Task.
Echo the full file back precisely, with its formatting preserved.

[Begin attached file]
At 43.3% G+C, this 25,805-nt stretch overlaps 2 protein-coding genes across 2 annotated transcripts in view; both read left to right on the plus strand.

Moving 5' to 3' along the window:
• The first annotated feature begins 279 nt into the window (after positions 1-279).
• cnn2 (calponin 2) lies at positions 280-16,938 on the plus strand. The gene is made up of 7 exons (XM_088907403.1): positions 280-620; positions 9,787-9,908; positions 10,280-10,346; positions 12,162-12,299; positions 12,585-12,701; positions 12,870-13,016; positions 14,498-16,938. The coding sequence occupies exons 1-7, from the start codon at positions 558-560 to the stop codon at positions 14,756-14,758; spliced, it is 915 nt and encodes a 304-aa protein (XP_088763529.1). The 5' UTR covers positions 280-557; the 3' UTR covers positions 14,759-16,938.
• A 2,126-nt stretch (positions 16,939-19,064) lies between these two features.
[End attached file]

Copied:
At 43.3% G+C, this 25,805-nt stretch overlaps 2 protein-coding genes across 2 annotated transcripts in view; both read left to right on the plus strand.

Moving 5' to 3' along the window:
• The first annotated feature begins 279 nt into the window (after positions 1-279).
• cnn2 (calponin 2) lies at positions 280-16,938 on the plus strand. The gene is made up of 7 exons (XM_088907403.1): positions 280-620; positions 9,787-9,908; positions 10,280-10,346; positions 12,162-12,299; positions 12,585-12,701; positions 12,870-13,016; positions 14,498-16,938. The coding sequence occupies exons 1-7, from the start codon at positions 558-560 to the stop codon at positions 14,756-14,758; spliced, it is 915 nt and encodes a 304-aa protein (XP_088763529.1). The 5' UTR covers positions 280-557; the 3' UTR covers positions 14,759-16,938.
• A 2,126-nt stretch (positions 16,939-19,064) lies between these two features.